Wednesday, June 27, 2012

Selections from The Allyn & Bacon Sourcebook for Writing ProgramAdministrators

I began reading for my six-week (plus or minus) independent study on Writing Program Administration today with three selections from The Allyn & Bacon Sourcebook for Writing Program Administrators. For each of these pieces (ordered by how I read them), I am providing a brief summary. In addition to this brief summary, I am providing a short discussion about whether I see this selection as being useful to the scope of a future WPA class, which my colleague Mark Blaauw-Hara (also blogging) and I are designing. This class design will introduce students to WPA work with an emphasis on responding to what we have called the “apocalyptic turn” faced by the academy. This class will focus on exploring how WPAs can serve as agents of change in the face of difficult academic climates.

Schwalm, David E. “The Writing Program (Administrator) in Context: Where Am I, and Can I Still Behave Like a Faculty Member?” Eds. Irene Ward and William J. Carpenter. The Allyn & Bacon Sourcebook for Writing Program Administrators. New York: Longman, 2002. Print. 9-22.

This selection poses as a series of questions to help a new administrator come to better understand their role and location within their institution and department. The author helps the reader to consider whether they hold a task or a position within their department and then helps them to probe into the exact nature of what it is they are assigned to direct. Next, the article asks the reader to situate their program within the college by first considering what department it falls under and then where it fits within the institutional context as a whole. Building on this framework, the article then has the reader situation their university and then the state of higher education as a whole. Lastly, the article considers where the money is with respect to all these considerations. Through this guided tour of the academy, the reader comes to see their position as one that is deeply complex as a result of the intricate politics afforded by all of these considerations. The article, by way of this Socratic method, helps the reader to see how their concerns must broaden as an administrator and the drawbacks of not seeing the full picture of their context.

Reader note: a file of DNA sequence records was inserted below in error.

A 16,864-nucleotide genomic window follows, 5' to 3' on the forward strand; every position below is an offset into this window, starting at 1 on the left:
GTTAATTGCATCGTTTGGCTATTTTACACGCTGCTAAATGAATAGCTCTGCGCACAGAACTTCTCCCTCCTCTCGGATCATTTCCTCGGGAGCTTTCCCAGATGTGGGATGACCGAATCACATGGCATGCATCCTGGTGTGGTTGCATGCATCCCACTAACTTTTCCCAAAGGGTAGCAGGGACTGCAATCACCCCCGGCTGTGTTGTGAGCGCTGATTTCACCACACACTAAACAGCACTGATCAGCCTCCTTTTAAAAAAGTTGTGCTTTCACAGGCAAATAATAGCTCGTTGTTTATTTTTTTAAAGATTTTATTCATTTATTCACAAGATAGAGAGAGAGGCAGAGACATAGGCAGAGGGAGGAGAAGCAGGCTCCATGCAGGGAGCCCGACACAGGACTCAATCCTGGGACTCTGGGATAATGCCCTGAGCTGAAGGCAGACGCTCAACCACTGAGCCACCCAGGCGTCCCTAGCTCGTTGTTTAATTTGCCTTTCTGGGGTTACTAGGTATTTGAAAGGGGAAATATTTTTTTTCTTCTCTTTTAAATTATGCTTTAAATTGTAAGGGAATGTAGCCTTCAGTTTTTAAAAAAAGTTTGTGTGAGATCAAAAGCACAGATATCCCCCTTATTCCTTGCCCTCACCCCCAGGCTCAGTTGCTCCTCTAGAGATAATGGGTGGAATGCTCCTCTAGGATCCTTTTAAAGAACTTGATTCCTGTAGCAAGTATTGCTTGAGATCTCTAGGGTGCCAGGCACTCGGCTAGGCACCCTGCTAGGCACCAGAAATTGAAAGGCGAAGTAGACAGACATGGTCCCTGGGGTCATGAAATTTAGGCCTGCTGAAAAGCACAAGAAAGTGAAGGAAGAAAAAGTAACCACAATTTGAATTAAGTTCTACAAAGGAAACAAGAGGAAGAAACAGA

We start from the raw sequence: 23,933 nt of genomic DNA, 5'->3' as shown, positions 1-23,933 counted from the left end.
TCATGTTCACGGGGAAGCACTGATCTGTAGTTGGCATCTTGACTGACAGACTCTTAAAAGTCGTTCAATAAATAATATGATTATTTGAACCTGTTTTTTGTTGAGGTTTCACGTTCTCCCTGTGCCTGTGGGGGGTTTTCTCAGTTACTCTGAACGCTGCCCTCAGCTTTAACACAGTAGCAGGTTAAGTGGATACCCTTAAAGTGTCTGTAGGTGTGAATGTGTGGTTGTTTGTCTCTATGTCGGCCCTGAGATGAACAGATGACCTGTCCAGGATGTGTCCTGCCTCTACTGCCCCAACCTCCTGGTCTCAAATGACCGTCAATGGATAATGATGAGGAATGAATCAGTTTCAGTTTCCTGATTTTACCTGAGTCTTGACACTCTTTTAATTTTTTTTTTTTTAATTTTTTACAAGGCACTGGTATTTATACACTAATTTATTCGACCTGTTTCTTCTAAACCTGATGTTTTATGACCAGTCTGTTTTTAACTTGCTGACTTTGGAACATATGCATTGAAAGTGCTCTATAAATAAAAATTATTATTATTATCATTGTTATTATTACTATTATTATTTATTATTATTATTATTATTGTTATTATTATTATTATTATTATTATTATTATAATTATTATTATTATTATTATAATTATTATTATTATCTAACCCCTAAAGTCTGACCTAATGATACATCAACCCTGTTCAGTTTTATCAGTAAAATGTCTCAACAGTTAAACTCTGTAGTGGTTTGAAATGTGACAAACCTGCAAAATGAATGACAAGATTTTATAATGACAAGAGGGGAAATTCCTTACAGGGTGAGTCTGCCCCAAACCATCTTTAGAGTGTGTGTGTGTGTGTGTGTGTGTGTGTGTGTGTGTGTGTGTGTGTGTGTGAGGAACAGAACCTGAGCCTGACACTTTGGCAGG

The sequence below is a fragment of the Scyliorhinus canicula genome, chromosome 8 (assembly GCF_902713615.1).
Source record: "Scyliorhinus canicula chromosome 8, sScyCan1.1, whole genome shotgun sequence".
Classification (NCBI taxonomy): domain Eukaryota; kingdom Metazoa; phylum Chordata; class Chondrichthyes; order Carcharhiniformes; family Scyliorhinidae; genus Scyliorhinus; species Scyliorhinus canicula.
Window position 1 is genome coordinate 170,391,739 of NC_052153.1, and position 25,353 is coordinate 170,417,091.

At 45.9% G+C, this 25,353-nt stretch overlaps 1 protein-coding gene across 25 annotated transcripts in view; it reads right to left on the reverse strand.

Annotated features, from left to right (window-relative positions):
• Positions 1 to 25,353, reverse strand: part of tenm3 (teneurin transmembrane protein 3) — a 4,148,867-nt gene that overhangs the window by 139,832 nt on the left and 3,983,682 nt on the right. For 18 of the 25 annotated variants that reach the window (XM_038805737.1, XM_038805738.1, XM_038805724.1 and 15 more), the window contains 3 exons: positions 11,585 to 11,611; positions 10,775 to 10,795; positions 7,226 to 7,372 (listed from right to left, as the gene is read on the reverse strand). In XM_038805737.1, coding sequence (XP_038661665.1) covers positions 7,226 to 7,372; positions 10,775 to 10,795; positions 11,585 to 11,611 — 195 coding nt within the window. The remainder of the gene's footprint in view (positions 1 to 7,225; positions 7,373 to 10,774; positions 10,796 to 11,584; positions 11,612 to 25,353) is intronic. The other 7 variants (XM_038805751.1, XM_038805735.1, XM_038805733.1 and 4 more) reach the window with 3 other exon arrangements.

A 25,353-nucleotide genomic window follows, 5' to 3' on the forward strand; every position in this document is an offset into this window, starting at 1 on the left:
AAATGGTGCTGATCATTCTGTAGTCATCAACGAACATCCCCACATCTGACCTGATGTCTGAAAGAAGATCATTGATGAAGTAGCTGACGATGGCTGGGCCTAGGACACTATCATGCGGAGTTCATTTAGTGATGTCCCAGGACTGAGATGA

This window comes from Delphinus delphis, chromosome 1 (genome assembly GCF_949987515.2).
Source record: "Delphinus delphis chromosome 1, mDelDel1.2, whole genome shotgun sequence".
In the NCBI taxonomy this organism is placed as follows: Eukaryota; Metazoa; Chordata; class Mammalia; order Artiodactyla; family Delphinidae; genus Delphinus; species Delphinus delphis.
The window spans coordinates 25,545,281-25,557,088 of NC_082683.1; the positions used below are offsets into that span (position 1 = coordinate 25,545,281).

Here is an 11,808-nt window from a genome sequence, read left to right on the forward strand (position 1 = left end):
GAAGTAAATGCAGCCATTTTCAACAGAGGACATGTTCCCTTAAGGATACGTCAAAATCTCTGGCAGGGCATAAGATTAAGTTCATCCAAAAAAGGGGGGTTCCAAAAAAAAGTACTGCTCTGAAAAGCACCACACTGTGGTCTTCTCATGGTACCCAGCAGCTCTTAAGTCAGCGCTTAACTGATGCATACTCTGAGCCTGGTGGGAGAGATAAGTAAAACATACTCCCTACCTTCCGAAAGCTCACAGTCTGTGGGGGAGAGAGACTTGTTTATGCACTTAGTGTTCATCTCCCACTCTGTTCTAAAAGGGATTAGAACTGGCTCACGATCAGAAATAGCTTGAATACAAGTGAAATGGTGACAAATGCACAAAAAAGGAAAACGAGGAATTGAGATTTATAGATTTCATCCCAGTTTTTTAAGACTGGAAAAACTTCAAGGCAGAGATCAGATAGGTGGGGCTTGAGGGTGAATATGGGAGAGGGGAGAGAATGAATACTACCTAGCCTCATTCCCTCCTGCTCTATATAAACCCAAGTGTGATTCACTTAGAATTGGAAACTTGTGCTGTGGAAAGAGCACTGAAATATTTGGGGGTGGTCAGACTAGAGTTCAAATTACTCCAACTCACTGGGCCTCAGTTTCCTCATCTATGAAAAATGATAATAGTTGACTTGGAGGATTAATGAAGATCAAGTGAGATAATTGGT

Discussion: This article was eye opening for me even after having served as an administrator. It helped to reveal deficits in my understanding of my own institution and made me question the precise role (task or position?) that my own administrative position entails. I think this is a perfect selection to start any WPA class because it helps contextualize the problems and challenges WPAs face, but also help those who have only served in faculty positions understand and empathize with the complexity of administrative work.

Ward, Irene and Merry Perry. “A Selection of Strategies for Training Teaching Assistants.” Eds. Irene Ward and William J. Carpenter. The Allyn & Bacon Sourcebook for Writing Program Administrators. New York: Longman, 2002. Print. 117-138.